THE great difference between law and moral philosophy lies in the obligation to come to decisions: day after day the courts have to give judgment. Law thus carries the extra burdens of certainty and consistency. This is what Blackstone means when he says, following Aristotle, that law is 'the principal and most perfect branch of ethics' and remarks on it as a matter of astonishment and concern 'that a science like this should ever have been deemed unnecessary to be studied in an university' ( Commentaries, 1.27). And this too is what the great Ulpian meant when he told first-year law students at the beginning of the third century AD that their business was to cultivate justice and to profess the knowledge of all that was fair and good, 'a genuine philosophy and not, unless I am much mistaken, a sham' (D.1.1.1 pr. and 1).
Many English practitioners preach a very different gospel. They profess to treat the law as though it were of no intellectual interest and calculated to narrow the vision of life. This is extraordinary, since everybody who studies law seriously, and reads the law reports, sees all the nooks and crannies of humanity; so far as 'breadth' means anything at all, the new lawyer is likely to have seen a good deal more than contemporaries reading history or geography or economics or sociology. John Mortimer, Q.C., nevertheless recently said, in an interview directed at the young, that it would be better not to read law at all, adding that he very much regretted having done so. 'Law isn't what I'd call an academic subject,' he said. 'For that you need something to which you apply some sort of original thought or imagination. Law is just a question of knowing it or not' ( Law Student, October 1992, 9). Patrick Phillips, Q.C., speaks much to the same effect. He takes the view that a law degree is a complete waste of time and says, with pride, that he reckons himself the better for never having attended a single law lecture (p. 17 below). You tend not to find consultant physicians disparaging their subject in this way. Nor patients in pursuit of doctors who have not read medicine. Unfortunately, the more students follow the Mortimer-Phillips advice, the more will end up doing their law in crammed conversion courses, where they will learn boiled-down notes by heart. The prophecy will seem to be fulfilled, but what will be proved is that crammers can ruin law as effectively as any other subject.
This low or trade view of law, far removed from anything that goes on in a decent law school, leads to all sorts of money-saving fixes--quick conversion courses, for example, for non-law graduates, law degrees heavily diluted with more watery matter, and two-year law degrees. The turmoil in the system (p. 9f. below) can be interpreted as a clash between the minimalist persuasion and those more of the Blackstone-Ulpian view, for whom law cannot but be a long study, arduous but intellectually rewarding. Whether our law is reduced in the twenty-first century to outlines and short notes distilled by crammers--what Romanists recognize as post-classical decline and vulgarization--will depend on the outcome of this struggle. Already, voices are heard to say that a smattering of business law picked up in a crammed vocational year will suffice. That smattering will have about as much relation to the real thing as a comic to a great novel.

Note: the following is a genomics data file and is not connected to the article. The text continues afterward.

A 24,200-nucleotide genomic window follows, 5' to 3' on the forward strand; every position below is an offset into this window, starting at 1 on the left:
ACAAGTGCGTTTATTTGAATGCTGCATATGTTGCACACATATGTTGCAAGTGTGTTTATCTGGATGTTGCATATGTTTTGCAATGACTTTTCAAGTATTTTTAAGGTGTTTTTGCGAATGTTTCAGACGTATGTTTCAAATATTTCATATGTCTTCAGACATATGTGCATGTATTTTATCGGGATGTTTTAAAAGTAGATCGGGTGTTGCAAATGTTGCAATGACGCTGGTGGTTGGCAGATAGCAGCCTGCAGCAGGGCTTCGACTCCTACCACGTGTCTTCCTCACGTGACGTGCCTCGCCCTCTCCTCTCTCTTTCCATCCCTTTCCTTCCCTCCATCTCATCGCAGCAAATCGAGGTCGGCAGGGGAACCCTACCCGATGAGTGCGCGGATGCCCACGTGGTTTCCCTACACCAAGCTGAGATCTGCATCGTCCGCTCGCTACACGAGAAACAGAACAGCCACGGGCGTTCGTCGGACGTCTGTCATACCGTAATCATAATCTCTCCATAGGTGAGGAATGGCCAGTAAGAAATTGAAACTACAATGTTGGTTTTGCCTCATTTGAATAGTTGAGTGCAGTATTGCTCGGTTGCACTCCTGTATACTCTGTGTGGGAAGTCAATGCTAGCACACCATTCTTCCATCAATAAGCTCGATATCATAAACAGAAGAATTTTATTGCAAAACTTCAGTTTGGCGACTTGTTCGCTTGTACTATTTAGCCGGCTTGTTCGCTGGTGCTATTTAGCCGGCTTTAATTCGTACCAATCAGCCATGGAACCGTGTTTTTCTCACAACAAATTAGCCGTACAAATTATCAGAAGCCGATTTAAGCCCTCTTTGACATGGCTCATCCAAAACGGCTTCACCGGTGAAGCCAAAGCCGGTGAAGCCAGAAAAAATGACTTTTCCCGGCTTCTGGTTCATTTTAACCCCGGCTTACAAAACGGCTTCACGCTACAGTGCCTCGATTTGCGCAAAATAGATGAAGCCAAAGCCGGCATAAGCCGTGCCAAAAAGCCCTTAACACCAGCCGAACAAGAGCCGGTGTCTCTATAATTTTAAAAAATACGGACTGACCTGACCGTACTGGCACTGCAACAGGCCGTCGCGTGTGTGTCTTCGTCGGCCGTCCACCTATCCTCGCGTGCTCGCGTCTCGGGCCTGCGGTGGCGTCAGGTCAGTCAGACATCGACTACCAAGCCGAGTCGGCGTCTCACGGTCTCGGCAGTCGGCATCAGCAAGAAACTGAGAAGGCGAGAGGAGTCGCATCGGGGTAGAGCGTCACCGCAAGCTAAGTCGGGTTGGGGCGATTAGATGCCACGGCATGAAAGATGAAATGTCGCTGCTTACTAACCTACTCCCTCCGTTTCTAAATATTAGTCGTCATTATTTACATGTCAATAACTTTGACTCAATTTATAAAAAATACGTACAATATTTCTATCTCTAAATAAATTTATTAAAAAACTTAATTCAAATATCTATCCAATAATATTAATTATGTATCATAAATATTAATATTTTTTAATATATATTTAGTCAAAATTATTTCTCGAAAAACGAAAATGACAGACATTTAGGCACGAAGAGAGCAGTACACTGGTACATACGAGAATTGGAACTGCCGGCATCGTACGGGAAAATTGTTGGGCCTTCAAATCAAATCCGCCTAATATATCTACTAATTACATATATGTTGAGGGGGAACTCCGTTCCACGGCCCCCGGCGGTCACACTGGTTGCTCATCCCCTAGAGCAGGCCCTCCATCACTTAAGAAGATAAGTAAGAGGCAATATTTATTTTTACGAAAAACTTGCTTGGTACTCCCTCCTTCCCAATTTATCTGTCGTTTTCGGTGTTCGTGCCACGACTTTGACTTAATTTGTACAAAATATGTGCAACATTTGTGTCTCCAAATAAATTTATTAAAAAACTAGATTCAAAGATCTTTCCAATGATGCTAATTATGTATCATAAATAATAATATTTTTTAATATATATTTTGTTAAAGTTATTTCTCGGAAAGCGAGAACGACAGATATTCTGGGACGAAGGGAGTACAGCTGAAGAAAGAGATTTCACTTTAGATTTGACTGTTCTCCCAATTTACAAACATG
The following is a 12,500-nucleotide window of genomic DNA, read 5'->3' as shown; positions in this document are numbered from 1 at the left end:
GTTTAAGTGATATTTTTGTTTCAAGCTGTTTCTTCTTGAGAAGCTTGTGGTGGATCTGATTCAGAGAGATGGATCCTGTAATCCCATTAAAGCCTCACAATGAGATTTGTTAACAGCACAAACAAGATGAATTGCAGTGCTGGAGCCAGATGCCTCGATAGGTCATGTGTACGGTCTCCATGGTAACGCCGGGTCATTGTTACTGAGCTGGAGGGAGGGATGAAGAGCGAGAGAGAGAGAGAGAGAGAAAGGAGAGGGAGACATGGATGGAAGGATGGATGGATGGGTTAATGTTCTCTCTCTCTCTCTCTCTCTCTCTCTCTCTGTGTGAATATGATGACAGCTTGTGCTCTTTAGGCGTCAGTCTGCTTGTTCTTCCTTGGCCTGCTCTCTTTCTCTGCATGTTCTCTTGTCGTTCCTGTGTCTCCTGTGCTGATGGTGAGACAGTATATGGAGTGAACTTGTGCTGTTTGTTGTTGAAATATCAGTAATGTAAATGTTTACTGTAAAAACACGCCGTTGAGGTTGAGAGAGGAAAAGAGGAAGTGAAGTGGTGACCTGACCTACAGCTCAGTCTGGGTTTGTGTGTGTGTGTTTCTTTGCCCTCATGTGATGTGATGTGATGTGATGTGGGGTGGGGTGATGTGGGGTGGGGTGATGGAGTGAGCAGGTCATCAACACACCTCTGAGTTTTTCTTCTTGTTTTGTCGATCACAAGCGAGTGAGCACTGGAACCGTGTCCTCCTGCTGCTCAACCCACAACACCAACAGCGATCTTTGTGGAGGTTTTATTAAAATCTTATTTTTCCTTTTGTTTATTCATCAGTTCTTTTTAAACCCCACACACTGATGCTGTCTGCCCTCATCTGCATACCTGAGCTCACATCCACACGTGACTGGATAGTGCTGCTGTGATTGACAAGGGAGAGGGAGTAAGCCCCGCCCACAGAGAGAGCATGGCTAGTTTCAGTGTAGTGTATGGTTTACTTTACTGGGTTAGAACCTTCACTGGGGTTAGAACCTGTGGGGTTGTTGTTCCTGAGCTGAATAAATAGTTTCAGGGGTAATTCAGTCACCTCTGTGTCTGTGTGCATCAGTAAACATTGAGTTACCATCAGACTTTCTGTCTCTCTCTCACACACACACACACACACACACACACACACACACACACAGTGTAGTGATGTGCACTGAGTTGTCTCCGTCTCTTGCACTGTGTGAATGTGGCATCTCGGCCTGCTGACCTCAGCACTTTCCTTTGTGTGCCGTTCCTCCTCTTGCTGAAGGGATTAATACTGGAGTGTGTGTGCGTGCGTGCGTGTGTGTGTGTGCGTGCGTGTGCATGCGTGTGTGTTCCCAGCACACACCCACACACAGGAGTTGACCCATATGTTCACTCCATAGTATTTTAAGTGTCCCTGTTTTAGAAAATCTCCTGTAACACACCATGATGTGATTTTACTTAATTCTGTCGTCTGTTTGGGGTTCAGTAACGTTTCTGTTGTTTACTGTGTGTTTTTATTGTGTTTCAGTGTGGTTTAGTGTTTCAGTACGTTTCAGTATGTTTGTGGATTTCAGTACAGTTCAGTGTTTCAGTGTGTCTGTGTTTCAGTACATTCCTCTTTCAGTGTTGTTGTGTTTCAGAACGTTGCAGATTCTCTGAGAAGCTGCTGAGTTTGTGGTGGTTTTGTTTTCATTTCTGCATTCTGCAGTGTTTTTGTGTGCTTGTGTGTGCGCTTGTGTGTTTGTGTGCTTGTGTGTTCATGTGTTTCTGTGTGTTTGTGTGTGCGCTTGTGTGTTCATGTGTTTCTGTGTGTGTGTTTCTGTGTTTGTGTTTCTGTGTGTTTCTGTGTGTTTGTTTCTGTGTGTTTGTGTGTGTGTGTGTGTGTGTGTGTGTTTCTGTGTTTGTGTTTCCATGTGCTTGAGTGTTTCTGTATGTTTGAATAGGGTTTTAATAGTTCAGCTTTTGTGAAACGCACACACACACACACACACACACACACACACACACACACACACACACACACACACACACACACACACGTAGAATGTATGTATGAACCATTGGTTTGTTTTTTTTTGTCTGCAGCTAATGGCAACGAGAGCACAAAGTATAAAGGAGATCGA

On the continent the minimalists have no audience, no more than they do here when the subject is medicine, dentistry or architecture rather than law. The year of the single European market is not the best time for English lawyers to go for quick fixes which mean laxer standards of competence, less learning, and lower status. It is, in Blackstone's phrase, a matter of astonishment and concern that they have not risen to the challenge of these European transformations to demand more, to ensure that the profession is every bit as able and learned as in Holland, France and Germany. Amateur indifference to legal education is not a general feature of the common law world. The Americans and Australians, for example, insist on rigorous standards. But in Britain the Thatcher years numbered the universities among the enemies of the quick buck. They are. If everything, including the law, is not to end up jerry- built, we have once more to learn to value the foundations which they used to protect.
This book is about the post-core options. In other words it is about that part of the curriculum which is most threatened by the minimalist point of view and which is already by-passed where minimalist views have prevailed. Non-law graduates in England do no options. People studying for mixed degrees are not obliged to do more than the minimum six subjects. There must be serious doubts whether our European neighbours will continue to recognize such people as entitled to an equality of professional respect. Already our shorter short-cuts to professional qualification seem barely to satisfy the European requirements for